While striped fabrics are very poplular in the 18th century, the stripe in my wool isn’t really perfect. I have seen it here and there, in one or two fabric samples (e.g. in this sample book from 1771), so while it exists, it is not representative at all. I decided that it was okay for me, since this isn’t a time period that I really prioritise in my reenactment – though it is a beautiful period!
According to the book “Möte med mode” by Berit Eldvik, the style of these short-gowns were in fashion at the high society during the middle of the 18th century, after which the style wandered down in levels to be popular among common people at the end of the century. The earlier gowns were made up of silk, and the later ones mostly of different kinds of wool or wool blends. Many of the Swedish short-gowns were quilted, but not all.
My short-gown is inspired in particular by two extant pieces. The pattern is taken from a printed cotton short-gown from Källfors, Sweden, and has been written about on the Durán Textiles Newsletter in 2007. It is made up of two pieces, with the sleeves cut as one with the body without shoulder seams. In the newsletter there is a drawing of the pattern of this short-gown, which I scaled up and made a toile of. Trying it on with my stays I realised that it was a perfect fit, but I still decided to add 1 cm to the width of the sleeves to get a little more room to move.
The second short-gown that inspired my gown is featured in the same book as I wrote about before, Möte med mode, and it also features a simple construction. It had one feature in particular that I wanted to carry over to my gown – a printed cotton band sewn to the neckline of the gown. I had a long cut out piece of a printed cotton that I used to create a ball gown for my highschool graduation ball, that is a reprint from a late 18th century print block. This piece was perfect to put along the neckline of my gown.
My gown has two layers, the striped wool and a plain linen tabby as lining. I stitched the three main seams on the machine after tacking the pieces together to be able to treat lining and outer fabric as one piece. After that I sewed the rest of the dress by hand. I trimmed the lining’s seam allowances and split and felled the wool over those, thereby covering the only machine seams in the garment. To attach the lining to the outer fabric at the hem and centre front, I used a technique that was used on the Källfors short-gown, hiding the raw edges by sewing the lining down with slanting stitches that left ‘dotted stitches’ at the right side. On the Källfors gown this technique also was used to finish the neckline, but I instead covered the raw edge with the cotton fabric as I sewed it to the neckline. This is the same way the cotton is attached to the striped woolen gown.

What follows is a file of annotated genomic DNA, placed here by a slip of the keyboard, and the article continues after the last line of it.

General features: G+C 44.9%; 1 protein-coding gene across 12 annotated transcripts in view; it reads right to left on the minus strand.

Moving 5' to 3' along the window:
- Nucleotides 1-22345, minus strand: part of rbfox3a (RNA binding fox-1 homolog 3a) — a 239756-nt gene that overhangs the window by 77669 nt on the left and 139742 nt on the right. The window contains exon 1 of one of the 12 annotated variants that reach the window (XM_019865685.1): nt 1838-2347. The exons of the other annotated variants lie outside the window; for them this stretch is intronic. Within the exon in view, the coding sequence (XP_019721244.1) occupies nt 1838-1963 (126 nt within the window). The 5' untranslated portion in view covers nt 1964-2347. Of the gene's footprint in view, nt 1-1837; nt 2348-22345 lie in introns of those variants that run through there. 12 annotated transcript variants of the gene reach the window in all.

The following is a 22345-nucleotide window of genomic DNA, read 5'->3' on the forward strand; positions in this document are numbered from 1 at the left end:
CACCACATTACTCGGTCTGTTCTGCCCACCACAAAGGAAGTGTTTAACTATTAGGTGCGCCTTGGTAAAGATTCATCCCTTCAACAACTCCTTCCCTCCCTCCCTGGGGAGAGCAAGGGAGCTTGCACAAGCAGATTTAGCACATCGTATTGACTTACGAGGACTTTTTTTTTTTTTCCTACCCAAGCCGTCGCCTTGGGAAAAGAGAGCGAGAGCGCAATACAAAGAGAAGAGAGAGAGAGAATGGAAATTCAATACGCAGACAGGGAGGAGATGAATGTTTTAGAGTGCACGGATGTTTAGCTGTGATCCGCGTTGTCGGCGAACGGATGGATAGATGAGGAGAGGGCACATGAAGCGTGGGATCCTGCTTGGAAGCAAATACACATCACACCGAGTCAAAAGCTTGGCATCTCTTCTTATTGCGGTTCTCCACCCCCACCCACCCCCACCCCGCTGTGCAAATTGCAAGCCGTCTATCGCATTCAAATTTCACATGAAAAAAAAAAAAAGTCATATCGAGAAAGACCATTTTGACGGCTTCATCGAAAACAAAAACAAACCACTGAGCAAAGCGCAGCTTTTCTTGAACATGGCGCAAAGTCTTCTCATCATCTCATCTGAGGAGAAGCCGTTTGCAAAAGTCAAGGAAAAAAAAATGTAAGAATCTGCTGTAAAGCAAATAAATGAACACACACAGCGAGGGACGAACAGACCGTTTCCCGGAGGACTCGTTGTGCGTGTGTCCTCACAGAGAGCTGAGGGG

To finish everything up I needed four ties to be able to close the gown. I decided to use an orange silk from my stash that I dyed with madder a couple of years ago, and cut it with a special pair of scissors to get the zig-zag pattern (I pressume that those scissors have a specific name, but I don’t know it). To use cut strips of fabric rather than narrow ware, I based on another Swedish short-gown, which has white silk ties with this cut zig-zag pattern. Using orange silk I think looks very nice with my historical eyes, but my modern self must say that it is not the prettiest next to the burgundy red in the cotton print.
From start to finish this project took me about 9 hours. It was a very fun project and I’m very happy with the result! When I’m wearing the gown it very much reminds me of a painting of an 18th century girl called Smultronflickan (Smultron translates to Wild Strawberries and flicka is girl, giving the English title of the Strawberry Girl). The stripes are different, but the way the gown falls is much the same.
Now I can’t wait to wear it at the event, and get some nice photos of it! I still have some minor things to make for the outfit, like a new rump or a quilted petticoat, because the one I have now doesnt really give me the silhouette that I would want, but it should be no problem to finish it on time.
After two fantastic months on Iceland I’m now back in Sweden. The rest of the summer will be filled with a lot of work before my studies start again and I realised that I wouldn’t be able to go to any reenactment event this year because of me working full time all summer. The only weekend that I had available for reenacting was this last one, and it so happens that I was invited to an event at Glimmingehus here in southern Sweden. Happy Andrea!
The only “problem” was that it was a late 15th century event, and I had no 15th century clothes. On top of that I was on Iceland, with none of my fabrics or sewing things, so I had exactly one week to start on and finish a set of clothes for the event. I ordered my fabric when I was still on Iceland and it arrived the same day as me. Then pattern making, cutting, and sewing! It was done enough to wear at the event together with a new veil. It is completely hand sewn and I’m very happy since it turned out well. There are still some things that needs to be fixed on it, but it’s completely wearable as it is.
The event was amazing! I met both new and old friends, and we were blessed with good weather even though it was a bit toohot at times. I mostly stayed indoors to help in the kitchen, and for once it was cooler in the kitchen than outside! How often does that happen? At times I was also inside the castle, spinning while sitting in the window niches. I felt very much at home at the event and will definitely make more visits into the late 15th century. Until next time I will have to make an overdress as well, and hopefully I won’t have to stress it over just one week…